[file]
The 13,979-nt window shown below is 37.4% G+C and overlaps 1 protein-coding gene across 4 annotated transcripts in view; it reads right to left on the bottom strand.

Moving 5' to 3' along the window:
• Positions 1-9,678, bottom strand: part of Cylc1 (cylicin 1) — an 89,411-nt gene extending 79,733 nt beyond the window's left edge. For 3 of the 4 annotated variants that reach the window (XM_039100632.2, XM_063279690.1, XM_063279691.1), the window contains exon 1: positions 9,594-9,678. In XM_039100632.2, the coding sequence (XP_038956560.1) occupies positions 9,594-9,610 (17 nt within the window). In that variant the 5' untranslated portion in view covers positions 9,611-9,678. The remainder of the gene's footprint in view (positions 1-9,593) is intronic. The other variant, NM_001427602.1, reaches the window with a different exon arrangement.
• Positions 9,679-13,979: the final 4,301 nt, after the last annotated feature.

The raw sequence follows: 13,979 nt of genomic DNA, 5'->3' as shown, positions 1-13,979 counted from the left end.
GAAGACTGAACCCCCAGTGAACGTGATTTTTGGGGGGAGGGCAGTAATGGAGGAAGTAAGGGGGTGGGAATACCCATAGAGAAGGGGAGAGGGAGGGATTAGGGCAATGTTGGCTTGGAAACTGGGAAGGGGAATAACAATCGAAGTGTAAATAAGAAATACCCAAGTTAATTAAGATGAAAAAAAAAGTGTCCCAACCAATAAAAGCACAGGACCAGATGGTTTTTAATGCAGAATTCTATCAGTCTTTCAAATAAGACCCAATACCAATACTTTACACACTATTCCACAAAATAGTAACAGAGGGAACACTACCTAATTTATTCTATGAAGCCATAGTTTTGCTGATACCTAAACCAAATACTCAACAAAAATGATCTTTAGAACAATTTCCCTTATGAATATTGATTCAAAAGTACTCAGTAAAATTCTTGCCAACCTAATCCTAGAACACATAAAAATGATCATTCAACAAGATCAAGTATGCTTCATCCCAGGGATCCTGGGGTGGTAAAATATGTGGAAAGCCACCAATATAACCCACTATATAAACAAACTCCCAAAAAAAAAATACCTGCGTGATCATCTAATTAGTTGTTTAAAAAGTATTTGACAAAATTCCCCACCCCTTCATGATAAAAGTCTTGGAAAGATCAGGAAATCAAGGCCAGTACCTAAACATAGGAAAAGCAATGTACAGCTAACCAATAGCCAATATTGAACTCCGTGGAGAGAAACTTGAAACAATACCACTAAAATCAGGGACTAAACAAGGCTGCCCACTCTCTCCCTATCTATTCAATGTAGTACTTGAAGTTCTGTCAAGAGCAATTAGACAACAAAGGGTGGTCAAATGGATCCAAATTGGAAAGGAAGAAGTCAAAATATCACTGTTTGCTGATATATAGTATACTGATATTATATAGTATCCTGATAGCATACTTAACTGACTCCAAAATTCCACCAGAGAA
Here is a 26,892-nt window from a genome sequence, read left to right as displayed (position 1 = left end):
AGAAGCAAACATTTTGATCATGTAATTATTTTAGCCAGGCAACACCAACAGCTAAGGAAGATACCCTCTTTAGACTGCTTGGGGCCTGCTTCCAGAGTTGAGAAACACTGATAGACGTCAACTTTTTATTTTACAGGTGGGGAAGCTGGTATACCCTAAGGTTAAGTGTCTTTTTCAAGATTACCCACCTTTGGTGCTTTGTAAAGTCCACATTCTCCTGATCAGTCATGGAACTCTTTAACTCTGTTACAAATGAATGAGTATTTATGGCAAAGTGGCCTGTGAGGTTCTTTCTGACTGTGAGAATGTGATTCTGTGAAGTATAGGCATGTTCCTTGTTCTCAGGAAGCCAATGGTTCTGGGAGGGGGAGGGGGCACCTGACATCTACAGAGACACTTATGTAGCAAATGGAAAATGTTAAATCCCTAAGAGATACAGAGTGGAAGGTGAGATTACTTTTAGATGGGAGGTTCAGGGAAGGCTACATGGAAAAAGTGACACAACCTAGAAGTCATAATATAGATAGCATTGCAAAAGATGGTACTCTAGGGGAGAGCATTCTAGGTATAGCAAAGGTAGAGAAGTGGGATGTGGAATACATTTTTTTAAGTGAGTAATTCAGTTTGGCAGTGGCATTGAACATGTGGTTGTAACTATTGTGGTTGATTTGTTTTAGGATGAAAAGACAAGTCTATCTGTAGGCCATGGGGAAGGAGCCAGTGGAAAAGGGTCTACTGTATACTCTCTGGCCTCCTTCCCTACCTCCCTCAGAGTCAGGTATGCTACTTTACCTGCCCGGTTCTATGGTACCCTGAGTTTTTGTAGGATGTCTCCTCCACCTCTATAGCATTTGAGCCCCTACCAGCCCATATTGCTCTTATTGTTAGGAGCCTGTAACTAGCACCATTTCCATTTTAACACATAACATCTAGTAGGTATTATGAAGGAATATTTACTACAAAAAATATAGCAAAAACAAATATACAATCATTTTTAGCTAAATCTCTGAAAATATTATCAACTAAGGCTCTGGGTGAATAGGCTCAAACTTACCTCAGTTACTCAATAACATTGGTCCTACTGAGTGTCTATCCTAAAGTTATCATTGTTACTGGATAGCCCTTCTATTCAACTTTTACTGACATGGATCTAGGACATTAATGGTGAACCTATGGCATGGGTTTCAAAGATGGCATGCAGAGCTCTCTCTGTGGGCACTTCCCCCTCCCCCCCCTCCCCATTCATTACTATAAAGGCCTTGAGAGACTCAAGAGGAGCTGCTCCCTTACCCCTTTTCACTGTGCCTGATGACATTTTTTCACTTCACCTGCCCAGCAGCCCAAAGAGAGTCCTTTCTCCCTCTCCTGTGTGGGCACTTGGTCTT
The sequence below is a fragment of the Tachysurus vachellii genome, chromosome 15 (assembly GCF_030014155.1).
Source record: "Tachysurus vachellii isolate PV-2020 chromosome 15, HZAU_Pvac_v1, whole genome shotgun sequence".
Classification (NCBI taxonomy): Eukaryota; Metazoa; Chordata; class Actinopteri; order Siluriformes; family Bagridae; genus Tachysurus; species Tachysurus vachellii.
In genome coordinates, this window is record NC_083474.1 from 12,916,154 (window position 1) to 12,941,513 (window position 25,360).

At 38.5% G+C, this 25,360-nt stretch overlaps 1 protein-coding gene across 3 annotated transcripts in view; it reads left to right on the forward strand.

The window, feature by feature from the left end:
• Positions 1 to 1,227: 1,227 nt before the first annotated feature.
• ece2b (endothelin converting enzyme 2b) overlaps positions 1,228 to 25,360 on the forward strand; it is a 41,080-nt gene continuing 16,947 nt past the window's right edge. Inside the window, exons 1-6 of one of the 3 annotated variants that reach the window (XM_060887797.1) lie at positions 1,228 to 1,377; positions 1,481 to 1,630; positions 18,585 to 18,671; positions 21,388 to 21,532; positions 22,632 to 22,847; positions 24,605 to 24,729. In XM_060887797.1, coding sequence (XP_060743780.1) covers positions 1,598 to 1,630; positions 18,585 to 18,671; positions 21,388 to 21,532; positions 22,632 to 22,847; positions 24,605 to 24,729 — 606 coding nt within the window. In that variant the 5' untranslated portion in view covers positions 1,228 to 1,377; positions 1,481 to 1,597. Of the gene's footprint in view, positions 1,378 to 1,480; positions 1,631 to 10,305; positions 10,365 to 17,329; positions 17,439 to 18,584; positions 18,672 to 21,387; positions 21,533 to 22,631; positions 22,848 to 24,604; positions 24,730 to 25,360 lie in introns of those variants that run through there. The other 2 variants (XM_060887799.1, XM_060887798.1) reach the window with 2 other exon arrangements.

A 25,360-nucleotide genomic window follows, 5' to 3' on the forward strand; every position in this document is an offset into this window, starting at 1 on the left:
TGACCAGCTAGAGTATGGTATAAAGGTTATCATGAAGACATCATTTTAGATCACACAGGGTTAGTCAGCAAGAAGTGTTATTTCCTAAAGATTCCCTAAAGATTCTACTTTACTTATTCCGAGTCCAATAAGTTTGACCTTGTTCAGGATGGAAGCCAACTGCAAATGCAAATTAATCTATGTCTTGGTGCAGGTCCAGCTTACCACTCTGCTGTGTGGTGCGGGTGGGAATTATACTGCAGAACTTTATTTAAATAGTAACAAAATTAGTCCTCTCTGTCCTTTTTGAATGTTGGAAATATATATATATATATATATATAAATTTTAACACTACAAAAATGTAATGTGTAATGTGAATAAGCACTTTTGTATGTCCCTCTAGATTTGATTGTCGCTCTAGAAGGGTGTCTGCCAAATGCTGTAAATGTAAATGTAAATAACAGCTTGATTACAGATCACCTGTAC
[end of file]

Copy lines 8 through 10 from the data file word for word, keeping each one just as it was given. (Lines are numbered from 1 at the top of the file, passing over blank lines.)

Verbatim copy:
AGAAGCAAACATTTTGATCATGTAATTATTTTAGCCAGGCAACACCAACAGCTAAGGAAGATACCCTCTTTAGACTGCTTGGGGCCTGCTTCCAGAGTTGAGAAACACTGATAGACGTCAACTTTTTATTTTACAGGTGGGGAAGCTGGTATACCCTAAGGTTAAGTGTCTTTTTCAAGATTACCCACCTTTGGTGCTTTGTAAAGTCCACATTCTCCTGATCAGTCATGGAACTCTTTAACTCTGTTACAAATGAATGAGTATTTATGGCAAAGTGGCCTGTGAGGTTCTTTCTGACTGTGAGAATGTGATTCTGTGAAGTATAGGCATGTTCCTTGTTCTCAGGAAGCCAATGGTTCTGGGAGGGGGAGGGGGCACCTGACATCTACAGAGACACTTATGTAGCAAATGGAAAATGTTAAATCCCTAAGAGATACAGAGTGGAAGGTGAGATTACTTTTAGATGGGAGGTTCAGGGAAGGCTACATGGAAAAAGTGACACAACCTAGAAGTCATAATATAGATAGCATTGCAAAAGATGGTACTCTAGGGGAGAGCATTCTAGGTATAGCAAAGGTAGAGAAGTGGGATGTGGAATACATTTTTTTAAGTGAGTAATTCAGTTTGGCAGTGGCATTGAACATGTGGTTGTAACTATTGTGGTTGATTTGTTTTAGGATGAAAAGACAAGTCTATCTGTAGGCCATGGGGAAGGAGCCAGTGGAAAAGGGTCTACTGTATACTCTCTGGCCTCCTTCCCTACCTCCCTCAGAGTCAGGTATGCTACTTTACCTGCCCGGTTCTATGGTACCCTGAGTTTTTGTAGGATGTCTCCTCCACCTCTATAGCATTTGAGCCCCTACCAGCCCATATTGCTCTTATTGTTAGGAGCCTGTAACTAGCACCATTTCCATTTTAACACATAACATCTAGTAGGTATTATGAAGGAATATTTACTACAAAAAATATAGCAAAAACAAATATACAATCATTTTTAGCTAAATCTCTGAAAATATTATCAACTAAGGCTCTGGGTGAATAGGCTCAAACTTACCTCAGTTACTCAATAACATTGGTCCTACTGAGTGTCTATCCTAAAGTTATCATTGTTACTGGATAGCCCTTCTATTCAACTTTTACTGACATGGATCTAGGACATTAATGGTGAACCTATGGCATGGGTTTCAAAGATGGCATGCAGAGCTCTCTCTGTGGGCACTTCCCCCTCCCCCCCCTCCCCATTCATTACTATAAAGGCCTTGAGAGACTCAAGAGGAGCTGCTCCCTTACCCCTTTTCACTGTGCCTGATGACATTTTTTCACTTCACCTGCCCAGCAGCCCAAAGAGAGTCCTTTCTCCCTCTCCTGTGTGGGCACTTGGTCTT
The sequence below is a fragment of the Tachysurus vachellii genome, chromosome 15 (assembly GCF_030014155.1).
Source record: "Tachysurus vachellii isolate PV-2020 chromosome 15, HZAU_Pvac_v1, whole genome shotgun sequence".